81-F-9 - Former Client


On April 8, 1981, Disciplinary Counsel issued an Advisory Ethics Opinion
and the Board has now been asked to issue a Formal Opinion pursuant to
Section 26 of Rule 9 adopted by the Supreme Court of Tennessee at
Nashville on January 28, 1981.

The following factual situation was presented:

The attorney defended the owner of a commercial building
in a suit brought by the tenant in the building to cancel the
lease and be allowed to remove his equipment where the
building had been damaged by fire allegedly as a result of
the tenant's negligence. The lease provided the tenant could
cancel the lease if the building could not be repaired within
90 days and it was the tenant's contention that such could
not be done. The attorney effected a settlement between the
parties, as a result of which the owner's insurance company
repaired the building within the 90 day period and the
tenant dismissed his suit. Sometime later, a member of the
owner's family retained the attorney to make claim against
the tenant for damages to his personal property, and the
insurance carrier of the owner retained the attorney to file
suit against the tenant on its subrogation claim. The lease
was silent as to waiver of subrogation and as to the tenant's
responsibility for damage to the building. The owner
refused to cooperate and refused to be named as plaintiff in
the subrogation suit and the attorney raised the question as
to whether he could properly represent the insurance
company in an action against the owner, his former client,
to recover the proceeds paid for failure of the owner to

Rule 8 of the Rules of the Supreme Court of Tennessee incorporates the Code of
Professional Responsibility. In the section on Definitions, we find "Differing Interests"
defined to "include every interest that will adversely affect either the judgment or the
loyalty of a lawyer to a client, whether it be a conflicting, inconsistent, diverse, or other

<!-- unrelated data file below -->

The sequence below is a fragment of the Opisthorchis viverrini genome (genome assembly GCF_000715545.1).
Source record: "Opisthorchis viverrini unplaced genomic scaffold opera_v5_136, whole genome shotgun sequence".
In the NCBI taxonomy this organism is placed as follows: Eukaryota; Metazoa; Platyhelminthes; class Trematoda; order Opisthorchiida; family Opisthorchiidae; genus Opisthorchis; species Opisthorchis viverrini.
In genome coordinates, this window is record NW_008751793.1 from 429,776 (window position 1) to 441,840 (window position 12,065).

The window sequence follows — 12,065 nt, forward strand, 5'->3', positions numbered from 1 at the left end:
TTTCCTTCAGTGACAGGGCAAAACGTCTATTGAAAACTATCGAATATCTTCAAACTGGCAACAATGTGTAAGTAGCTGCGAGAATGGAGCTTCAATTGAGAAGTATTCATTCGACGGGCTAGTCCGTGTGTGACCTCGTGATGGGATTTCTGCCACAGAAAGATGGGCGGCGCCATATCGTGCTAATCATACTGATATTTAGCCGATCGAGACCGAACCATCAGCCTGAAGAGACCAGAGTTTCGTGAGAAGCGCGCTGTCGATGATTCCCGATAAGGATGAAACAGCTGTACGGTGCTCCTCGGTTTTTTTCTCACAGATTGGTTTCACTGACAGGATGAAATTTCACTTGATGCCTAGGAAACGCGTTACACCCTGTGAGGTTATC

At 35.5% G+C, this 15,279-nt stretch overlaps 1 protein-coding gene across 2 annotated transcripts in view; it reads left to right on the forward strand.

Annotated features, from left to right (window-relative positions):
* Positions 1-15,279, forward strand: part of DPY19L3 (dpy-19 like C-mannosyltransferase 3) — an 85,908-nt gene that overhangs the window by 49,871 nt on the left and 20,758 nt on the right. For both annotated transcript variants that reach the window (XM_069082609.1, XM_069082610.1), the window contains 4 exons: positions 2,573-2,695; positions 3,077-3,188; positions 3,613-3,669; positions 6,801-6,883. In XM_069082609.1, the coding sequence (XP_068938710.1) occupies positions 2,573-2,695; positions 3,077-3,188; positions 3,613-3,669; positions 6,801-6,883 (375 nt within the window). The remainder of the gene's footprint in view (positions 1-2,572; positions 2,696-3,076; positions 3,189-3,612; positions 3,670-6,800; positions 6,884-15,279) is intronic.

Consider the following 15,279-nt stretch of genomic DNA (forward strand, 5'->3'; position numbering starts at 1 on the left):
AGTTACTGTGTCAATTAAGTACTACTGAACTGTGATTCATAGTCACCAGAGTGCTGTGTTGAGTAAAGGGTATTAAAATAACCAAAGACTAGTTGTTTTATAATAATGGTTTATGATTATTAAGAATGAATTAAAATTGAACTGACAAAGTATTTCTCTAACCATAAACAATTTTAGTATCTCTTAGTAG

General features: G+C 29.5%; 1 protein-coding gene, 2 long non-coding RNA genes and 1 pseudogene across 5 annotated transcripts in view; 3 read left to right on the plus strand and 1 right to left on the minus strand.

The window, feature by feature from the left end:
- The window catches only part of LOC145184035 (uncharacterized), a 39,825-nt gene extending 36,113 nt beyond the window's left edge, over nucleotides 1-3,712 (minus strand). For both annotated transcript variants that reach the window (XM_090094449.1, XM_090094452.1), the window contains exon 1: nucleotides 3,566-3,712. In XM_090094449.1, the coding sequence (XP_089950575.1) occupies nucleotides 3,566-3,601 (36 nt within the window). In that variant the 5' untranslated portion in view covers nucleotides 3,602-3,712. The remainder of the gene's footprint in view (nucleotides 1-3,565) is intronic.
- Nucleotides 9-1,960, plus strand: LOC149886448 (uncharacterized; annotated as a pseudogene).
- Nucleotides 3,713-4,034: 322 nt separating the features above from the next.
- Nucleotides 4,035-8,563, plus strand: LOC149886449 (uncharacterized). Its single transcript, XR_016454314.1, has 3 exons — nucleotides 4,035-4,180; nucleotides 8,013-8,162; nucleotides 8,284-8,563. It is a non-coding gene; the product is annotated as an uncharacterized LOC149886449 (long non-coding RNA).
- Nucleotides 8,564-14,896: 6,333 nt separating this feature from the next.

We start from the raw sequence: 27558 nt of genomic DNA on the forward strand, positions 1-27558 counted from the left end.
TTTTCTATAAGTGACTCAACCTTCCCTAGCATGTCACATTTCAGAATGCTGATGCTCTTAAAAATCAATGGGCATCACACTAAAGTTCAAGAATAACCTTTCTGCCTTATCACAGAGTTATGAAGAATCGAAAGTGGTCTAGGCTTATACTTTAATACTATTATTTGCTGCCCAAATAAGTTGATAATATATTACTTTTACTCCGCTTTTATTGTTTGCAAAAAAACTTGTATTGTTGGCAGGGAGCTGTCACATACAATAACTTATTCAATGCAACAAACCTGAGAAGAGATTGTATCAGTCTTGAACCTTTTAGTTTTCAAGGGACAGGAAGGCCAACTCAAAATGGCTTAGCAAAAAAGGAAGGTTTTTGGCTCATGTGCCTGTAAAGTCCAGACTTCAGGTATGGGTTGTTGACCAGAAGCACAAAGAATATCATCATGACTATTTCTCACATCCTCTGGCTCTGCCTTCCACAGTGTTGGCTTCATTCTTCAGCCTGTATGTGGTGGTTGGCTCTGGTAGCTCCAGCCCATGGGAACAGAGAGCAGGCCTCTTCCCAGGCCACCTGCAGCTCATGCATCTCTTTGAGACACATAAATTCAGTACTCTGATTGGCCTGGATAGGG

interest." The word "Confidence" is defined in Disciplinary Rule 4-101.

The Court of Appeals, in the case of Harris v. Marshall, 8 Tenn. App. 508, quoted with
approval the following language:

The relationship of attorney and client is an extremely
delicate and fiduciary one, so far as the duty of the attorney
toward the client is concerned, and the Courts jealously
hold him to the utmost good faith in the discharge of his
duty ....

The relation he (the attorney) bears to the client implies the
highest trust and confidence. The client lays bare to his
attorney his very nature and heart, leans and relies upon
him for support and protection in the saddest hours of his
life, knowing not which way to go to obtain his rights, he
puts himself under the guidance of his attorney and
confides that he will lead him aright ....

The Court from general principles of policy and equity will
always look into the dealings between attorney and client,
and guard the latter from any undue consequences resulting
from a situation in which he may be supposed to stand

The language of the first paragraph of the quote was cited with approval again in the case
of Coleman v. Moody, 52 Tenn. App. 138,372 S.W. (2d) 306,313.

In the case of American National Bank v. Bradford, 188 S.W. (2d) 971, the Middle
Section of the Court of Appeals, at page 981, stated:
It is true the relation of client and attorney is one of great
confidence and even after its termination the law continues
to protect that confidence. An attorney who has once been
made the recipient of the confidence of a client concerning
a particular matter is thereafter disqualified from acting for
any other party adversely interested in the same matter.

The Tennessee Court of Criminal Appeals, in the case of Autry v. State, 430 S.W. (2d)
808 at page 809, held:

It has long been firmly established, both in the canons of
professional ethics and by judicial opinions, that attorneys
cannot represent conflicting interests or undertake to
discharge inconsistent duties. When an attorney has once
been engaged and receives the confidences of his client, he
cannot enter the services of those whose interests are
adverse to that of his client or former client. The rule is a
rigid one, and it is well that it is so.

The duty or loyalty owed by an attorney to his client with respect to matters as to which
the attorney acted as counsel survive the formal conclusion of the attorney-client
relationship to the extent that, having represented a party to a transaction, the attorney
may not thereafter represent any other party in an action against his former client arising
out of or closely related to the transaction. Under the facts given, it would certainly be
impermissible for the attorney to file suit on behalf of the insurance company against his
former client, the building owner.

This 25th day of June , 1981.


Joseph G. Cummings
F. Evans Harvill
John R. Rucker